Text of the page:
I have a love/hate relationship with "Kids do the work". It is the best guiding principle ever and the worst rule. Unfortunately too many see it as a rule. I ignnore it as a judging category and replace it with my own caregory "Robotics knowledge". I care that a coach made mistakes, and I will try to correct that, but I won't compound the injury to the team by lowering their evaluation. It would be one thing if it were clearly documented what coaches can and cannot do, but that has never been the case in FLL. Even then I don't see why I should punish children for the actions of their coach.

                No touching robots or computers at a tournament sounds like an overreaction to complaints from overzealous police parents. It is designed to prevent an uncomfortable confrontation, not improve coaching. I must confess that if this rule was in affect at our tournaments none of my teams would ever advance. I touch the robot all the time. I touch the computer. I sort parts to reduce anxiety. I show young siblings how to build "battle tops" or grabber arms out of LEGO. I refuse to change how I act just because we are at a tournament. I refuse to make my team think they did something wrong when i showed them that a rigid beam connection requires two pins or when I showed them how to grab wires and move them in the editor.
                Last edited by Dean Hystad; 01-15-2019, 08:22 AM.

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                • #9
                  Agree that "zero tolerance" approaches are rarely the answer. Event officials use things like that, just as Dean says to avoid confrontation and to avoid having to actually render a judgement of what the kids actually know.

                  "In my experience..." - most events seem to have warm or non frigid bodies for volunteer judges, or the ones with too much heat, come with ugly baggage from their own teams or coaching experiences. Few events (again in my encounters) have a Dean or some sane arbitrator able to assess a team's true robotics knowledge.

                  Judge "certification" seems to stress more about procedure than content, but was perhaps an attempt at getting deeper into it.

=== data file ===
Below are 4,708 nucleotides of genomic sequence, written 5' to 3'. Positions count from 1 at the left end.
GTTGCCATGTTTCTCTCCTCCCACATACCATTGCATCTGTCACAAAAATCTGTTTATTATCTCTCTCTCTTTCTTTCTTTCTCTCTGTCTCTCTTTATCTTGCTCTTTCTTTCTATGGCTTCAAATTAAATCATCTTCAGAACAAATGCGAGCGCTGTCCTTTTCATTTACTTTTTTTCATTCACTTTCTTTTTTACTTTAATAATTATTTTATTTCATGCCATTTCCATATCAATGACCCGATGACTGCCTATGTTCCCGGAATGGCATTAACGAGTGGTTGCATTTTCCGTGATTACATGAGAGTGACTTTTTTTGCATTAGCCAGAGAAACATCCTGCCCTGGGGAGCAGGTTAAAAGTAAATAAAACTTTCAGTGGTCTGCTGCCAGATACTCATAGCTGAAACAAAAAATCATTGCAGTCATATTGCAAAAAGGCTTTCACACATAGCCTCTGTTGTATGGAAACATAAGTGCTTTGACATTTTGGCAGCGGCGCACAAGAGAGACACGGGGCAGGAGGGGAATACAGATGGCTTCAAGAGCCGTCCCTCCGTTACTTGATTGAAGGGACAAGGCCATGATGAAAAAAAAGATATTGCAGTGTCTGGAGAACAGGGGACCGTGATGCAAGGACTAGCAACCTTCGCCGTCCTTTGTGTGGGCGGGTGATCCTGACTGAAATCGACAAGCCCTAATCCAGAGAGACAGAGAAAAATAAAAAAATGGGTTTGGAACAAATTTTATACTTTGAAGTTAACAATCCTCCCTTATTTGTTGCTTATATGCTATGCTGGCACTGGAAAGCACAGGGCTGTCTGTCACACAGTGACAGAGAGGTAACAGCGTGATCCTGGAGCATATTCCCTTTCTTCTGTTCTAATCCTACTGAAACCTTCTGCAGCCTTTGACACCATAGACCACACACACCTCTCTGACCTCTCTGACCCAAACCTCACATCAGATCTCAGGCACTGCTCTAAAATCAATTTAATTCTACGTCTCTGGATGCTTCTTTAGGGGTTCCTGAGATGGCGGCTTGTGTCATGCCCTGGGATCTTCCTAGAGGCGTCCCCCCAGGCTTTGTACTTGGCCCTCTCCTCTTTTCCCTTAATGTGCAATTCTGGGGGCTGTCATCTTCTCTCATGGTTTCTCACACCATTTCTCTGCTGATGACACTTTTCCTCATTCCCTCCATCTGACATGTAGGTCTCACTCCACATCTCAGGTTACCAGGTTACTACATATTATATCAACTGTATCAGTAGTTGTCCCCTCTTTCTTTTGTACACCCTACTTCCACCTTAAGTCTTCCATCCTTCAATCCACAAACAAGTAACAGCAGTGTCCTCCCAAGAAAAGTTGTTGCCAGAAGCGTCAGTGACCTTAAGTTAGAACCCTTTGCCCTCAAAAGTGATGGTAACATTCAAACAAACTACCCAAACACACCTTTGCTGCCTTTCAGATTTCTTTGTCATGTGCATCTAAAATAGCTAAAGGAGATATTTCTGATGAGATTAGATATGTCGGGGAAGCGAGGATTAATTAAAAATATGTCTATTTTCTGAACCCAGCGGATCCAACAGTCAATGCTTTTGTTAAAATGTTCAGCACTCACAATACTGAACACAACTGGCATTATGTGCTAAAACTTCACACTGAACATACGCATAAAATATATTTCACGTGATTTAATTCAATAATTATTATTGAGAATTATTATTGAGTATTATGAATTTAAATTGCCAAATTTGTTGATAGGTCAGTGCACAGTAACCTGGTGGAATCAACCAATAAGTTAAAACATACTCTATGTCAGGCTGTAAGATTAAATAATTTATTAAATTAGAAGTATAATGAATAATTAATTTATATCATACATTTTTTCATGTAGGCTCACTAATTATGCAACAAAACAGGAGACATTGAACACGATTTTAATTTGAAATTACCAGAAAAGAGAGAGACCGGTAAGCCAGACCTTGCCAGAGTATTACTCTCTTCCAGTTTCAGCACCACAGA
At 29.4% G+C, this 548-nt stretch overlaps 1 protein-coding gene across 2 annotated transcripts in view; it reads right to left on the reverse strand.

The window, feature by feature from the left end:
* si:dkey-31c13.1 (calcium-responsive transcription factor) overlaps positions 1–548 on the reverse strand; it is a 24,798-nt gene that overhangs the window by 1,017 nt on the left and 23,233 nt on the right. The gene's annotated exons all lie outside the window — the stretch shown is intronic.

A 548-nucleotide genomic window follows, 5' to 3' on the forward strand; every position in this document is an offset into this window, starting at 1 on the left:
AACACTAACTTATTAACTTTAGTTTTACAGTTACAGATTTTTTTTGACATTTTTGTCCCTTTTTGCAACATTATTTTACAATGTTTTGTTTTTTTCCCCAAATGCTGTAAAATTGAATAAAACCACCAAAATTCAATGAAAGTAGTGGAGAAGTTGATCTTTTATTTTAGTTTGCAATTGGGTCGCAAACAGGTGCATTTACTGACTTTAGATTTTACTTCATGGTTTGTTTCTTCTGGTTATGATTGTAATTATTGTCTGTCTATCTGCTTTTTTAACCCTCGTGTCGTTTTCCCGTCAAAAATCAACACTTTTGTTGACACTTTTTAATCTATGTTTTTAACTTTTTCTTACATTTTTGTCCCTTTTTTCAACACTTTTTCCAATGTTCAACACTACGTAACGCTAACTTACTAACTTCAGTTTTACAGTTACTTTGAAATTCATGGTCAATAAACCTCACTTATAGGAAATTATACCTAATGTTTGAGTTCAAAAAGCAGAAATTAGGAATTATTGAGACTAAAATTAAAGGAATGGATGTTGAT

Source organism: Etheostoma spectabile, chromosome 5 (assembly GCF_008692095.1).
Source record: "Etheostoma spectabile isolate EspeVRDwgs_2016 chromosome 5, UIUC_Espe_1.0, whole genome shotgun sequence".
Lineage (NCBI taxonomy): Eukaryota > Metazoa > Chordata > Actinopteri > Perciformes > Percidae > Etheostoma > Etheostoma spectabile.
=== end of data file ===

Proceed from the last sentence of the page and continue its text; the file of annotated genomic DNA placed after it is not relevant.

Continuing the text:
As a ref, I admonish coaches that "coach" during the robot game. Sure, cheer em on, calm them down, rev them up - but don't tell em what program to run or what to do with that yellow bar sticking up off their bot. But as I age, I seem to worry less about this. Other than perhaps appeasing some "other" team that thinks that team is getting unfair guidance, I am doing little to help that team or that coach. Maybe a quiet chat to the side, dunno. Sure, it irks me - mostly as a parent/coach not as a ref, to see another adult "rob" experiences away from kids to face all these challenges themselves. But agree, that more "rules" and "event mandates", are not really helping.

                  I do think coaches should be quite involved. You can't just dump LEGO on the table and walk in 45 minutes later with cookies and expect a working bot. The amount of involvement I think would be high in the beginning, more teaching and shared experiments with the basics of building, programming, strategizing. Then less and less as the season progresses and work on actual FLL tasks ensues. Should every team (coach/kid combo) have the same curve? Nah, everyone is different, you have to match up to what is handed you. But yea, coaches should avoid situations where their team can just "copy" something - be that a coach creation or YT video or last year's bot, etc. That is theft. No, I am not saying the kids are stealing another's creation...the coach is robbing the kids of the experience to all this problem solving and other experiences.

                  If you do that, you are back to most school classroom tactics. Memorize/copy X and give it back later on some test. None of it to ever really sink in and make a difference.